During its first year in office, the Trump Administration has steadily chipped away at federal laws protecting LGBT people from discrimination. The administration has withdrawn guidance protecting transgender youth in schools, banned transgender people from serving in the military, undermined LGBT-inclusive nondiscrimination protections in federal court, and sided with people and organizations who want to discriminate against LGBT people for religious reasons.
In 2018, another crucial protection is at risk of being erased. The Violence Against Women Act (VAWA), designed to support survivors of intimate partner violence, sexual assault, and stalking, contains important provisions prohibiting discrimination against LGBT people in the services it funds and supports. The protections were added when the law was reauthorized in 2013, making it the first federal law to explicitly prohibit discrimination based on sexual orientation and gender identity. With these provisions, VAWA has helped ensure that all survivors are able to better access care.
Support for LGBT people who have survived abuse is critical. A 2015 survey of research by the Williams Institute noted that most studies “found a lifetime prevalence of [intimate partner violence] among lesbian and bisexual women, gay and bisexual men, and transgender people that is as high as or higher than the U.S. general population.” LGBT survivors face unique barriers to accessing services, ranging from a lack of awareness to heteronormative assumptions that they don’t need protection from abuse to overt discrimination and exclusion by service providers.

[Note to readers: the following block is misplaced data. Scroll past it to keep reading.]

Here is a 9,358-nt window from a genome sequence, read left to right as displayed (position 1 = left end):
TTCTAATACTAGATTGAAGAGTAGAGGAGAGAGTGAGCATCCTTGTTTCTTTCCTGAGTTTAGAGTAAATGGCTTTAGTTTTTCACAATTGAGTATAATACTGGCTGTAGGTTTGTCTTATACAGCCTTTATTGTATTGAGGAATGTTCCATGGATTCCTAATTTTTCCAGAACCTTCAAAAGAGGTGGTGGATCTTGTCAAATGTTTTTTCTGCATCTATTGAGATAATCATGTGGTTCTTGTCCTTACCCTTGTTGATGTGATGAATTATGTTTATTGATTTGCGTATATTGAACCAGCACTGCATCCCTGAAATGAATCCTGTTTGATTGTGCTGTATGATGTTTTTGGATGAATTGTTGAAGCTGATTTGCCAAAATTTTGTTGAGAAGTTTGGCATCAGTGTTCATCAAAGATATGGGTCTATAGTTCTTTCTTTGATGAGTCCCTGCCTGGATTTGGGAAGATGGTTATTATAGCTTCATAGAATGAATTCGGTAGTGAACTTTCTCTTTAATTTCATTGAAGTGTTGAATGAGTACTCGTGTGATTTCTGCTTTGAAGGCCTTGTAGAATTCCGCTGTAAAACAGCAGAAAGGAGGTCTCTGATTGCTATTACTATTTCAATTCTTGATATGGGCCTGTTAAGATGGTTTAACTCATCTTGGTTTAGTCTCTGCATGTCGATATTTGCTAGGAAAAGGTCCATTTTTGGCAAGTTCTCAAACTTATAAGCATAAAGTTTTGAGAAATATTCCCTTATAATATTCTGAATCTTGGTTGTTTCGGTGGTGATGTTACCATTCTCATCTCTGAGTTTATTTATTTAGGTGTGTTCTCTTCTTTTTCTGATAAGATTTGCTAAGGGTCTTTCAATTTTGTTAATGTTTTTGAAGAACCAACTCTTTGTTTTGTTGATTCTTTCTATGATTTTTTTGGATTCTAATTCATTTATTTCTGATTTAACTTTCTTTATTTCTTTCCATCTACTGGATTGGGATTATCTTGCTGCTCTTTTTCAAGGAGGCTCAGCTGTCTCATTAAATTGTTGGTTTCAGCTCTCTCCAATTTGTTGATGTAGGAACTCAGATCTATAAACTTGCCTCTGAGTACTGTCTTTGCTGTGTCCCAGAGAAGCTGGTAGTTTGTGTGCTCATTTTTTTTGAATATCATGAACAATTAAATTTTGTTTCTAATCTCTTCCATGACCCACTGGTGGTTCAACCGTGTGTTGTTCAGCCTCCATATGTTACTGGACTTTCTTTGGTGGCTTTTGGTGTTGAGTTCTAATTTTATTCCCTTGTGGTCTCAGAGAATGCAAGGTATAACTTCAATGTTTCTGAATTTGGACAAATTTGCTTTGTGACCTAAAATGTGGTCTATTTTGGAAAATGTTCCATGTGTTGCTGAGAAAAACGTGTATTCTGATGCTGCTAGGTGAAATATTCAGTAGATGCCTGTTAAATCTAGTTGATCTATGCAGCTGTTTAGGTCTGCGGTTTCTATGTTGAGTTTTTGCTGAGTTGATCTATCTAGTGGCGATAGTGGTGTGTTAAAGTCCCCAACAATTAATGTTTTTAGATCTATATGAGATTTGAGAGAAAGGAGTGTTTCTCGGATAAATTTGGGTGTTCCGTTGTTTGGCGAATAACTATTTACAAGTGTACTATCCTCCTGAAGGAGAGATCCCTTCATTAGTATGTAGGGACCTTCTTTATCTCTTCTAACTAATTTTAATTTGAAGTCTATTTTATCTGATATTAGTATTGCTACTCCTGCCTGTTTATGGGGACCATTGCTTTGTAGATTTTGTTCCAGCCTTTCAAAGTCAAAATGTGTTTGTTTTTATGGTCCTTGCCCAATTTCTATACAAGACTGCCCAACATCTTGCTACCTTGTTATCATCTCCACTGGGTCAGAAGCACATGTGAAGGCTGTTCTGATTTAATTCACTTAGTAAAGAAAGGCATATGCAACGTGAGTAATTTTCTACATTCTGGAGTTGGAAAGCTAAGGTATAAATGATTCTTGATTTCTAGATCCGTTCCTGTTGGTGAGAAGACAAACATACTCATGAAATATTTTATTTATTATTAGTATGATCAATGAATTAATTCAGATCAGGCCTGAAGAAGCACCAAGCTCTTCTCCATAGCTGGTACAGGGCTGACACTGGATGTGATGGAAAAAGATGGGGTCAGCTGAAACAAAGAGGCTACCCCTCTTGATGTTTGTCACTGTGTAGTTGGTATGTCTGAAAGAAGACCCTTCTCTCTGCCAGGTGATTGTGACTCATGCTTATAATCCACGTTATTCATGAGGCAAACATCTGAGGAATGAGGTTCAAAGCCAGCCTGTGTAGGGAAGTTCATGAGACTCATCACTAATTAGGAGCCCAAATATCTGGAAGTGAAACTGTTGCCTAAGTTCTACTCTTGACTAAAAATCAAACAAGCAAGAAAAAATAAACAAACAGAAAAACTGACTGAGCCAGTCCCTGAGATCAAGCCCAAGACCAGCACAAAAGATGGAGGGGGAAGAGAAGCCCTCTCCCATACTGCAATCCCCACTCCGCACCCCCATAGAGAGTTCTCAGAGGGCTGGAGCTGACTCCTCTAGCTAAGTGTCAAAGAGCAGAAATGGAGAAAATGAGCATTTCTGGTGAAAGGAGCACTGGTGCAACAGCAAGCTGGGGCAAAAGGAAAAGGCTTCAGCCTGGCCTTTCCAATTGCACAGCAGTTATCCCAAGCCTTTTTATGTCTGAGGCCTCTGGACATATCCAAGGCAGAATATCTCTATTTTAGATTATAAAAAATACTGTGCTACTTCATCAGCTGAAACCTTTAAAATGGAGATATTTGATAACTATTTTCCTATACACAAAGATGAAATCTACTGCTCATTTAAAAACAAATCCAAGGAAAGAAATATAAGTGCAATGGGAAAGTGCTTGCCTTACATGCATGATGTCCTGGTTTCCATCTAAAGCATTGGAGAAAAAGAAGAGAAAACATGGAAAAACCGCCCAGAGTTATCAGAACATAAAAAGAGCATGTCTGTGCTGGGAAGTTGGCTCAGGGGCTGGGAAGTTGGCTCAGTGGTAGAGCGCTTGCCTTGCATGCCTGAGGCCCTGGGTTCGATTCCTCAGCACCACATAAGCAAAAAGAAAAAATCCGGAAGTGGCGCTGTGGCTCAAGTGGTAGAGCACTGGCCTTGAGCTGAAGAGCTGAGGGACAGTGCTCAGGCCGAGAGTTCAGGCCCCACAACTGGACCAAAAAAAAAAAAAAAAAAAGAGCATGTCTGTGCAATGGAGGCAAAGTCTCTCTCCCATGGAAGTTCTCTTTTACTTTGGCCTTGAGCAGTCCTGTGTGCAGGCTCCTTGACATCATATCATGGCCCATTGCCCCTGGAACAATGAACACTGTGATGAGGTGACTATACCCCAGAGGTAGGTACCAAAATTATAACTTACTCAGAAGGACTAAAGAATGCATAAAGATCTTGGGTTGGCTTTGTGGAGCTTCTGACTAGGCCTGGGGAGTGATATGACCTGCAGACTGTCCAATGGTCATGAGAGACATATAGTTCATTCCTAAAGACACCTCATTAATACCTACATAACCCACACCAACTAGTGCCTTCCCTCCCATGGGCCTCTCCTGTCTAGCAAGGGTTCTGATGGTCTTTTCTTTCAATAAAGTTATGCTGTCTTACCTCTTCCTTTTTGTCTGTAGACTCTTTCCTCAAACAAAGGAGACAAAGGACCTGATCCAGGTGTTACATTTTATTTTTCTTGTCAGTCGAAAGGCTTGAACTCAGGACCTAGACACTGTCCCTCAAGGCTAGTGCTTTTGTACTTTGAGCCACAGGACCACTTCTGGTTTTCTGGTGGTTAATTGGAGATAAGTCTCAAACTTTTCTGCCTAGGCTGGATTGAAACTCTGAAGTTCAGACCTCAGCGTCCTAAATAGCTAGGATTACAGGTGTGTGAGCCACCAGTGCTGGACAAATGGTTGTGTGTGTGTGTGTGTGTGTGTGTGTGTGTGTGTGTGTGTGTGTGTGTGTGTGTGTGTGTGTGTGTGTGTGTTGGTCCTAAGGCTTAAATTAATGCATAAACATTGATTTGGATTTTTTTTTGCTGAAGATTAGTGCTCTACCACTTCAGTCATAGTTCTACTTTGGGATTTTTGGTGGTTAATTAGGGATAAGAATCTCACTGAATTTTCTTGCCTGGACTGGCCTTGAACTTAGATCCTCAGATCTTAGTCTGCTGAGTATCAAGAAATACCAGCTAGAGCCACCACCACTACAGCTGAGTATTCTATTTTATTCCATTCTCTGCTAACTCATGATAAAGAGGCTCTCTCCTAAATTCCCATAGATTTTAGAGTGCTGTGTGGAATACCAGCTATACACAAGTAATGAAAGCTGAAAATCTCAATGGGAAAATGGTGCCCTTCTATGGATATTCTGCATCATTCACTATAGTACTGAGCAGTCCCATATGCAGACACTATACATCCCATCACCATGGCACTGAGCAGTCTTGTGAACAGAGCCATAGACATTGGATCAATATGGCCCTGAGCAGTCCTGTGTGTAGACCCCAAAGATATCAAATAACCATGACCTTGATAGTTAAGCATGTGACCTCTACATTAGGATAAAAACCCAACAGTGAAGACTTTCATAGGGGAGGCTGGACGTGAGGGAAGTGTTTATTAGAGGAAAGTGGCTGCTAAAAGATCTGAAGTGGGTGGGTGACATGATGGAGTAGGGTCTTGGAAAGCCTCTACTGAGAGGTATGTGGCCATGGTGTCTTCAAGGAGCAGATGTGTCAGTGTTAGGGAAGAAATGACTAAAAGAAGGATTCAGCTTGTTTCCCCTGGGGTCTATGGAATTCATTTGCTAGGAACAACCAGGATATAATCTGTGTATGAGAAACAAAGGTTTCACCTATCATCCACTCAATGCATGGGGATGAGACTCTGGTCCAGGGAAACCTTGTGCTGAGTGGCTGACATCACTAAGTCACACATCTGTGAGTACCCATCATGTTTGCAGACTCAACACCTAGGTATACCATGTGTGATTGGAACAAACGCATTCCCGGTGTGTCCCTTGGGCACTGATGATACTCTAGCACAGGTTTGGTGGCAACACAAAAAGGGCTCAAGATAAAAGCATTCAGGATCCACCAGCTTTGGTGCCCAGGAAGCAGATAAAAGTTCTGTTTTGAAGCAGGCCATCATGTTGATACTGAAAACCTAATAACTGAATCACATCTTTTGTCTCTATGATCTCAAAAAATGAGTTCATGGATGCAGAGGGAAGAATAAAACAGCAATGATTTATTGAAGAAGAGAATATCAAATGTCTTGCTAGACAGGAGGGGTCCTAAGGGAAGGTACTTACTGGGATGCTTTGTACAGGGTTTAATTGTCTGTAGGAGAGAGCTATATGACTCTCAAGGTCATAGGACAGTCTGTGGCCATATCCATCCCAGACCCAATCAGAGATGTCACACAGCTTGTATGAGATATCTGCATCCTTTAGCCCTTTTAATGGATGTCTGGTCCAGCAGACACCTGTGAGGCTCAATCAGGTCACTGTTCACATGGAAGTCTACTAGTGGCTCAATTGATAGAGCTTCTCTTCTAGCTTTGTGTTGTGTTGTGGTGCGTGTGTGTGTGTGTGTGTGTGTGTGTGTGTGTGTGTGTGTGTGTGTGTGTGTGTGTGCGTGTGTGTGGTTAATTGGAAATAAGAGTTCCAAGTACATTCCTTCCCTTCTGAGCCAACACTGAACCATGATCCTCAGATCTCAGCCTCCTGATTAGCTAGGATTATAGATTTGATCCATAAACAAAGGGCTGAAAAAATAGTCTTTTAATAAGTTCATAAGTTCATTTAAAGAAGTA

VAWA helps address these barriers. LGBT-inclusive provisions have encouraged providers to undergo training and ensure services are accessible and effective for people of all sexual orientations and gender identities. They have named LGBT people an underserved population, allowing providers to use earmarked funds to address their unique vulnerabilities. And they have ensured that transgender people are able to access shelters consistent with their gender identity.
These 16 Days of Activism against Gender-Based Violence are the last before Congress is scheduled to reauthorize VAWA. In 2013, Republican leadership in the House of Representatives fought hard to strip LGBT protections from the bill, delaying VAWA reauthorization for months. Advocates have expressed concern that inclusive provisions of the law will come under renewed threat in the upcoming reauthorization. In 2018, Congress should refuse to make the elimination of intimate partner violence for LGBT people a partisan issue. Instead, it should reauthorize an inclusive VAWA that commits to addressing gender-based violence in all its forms.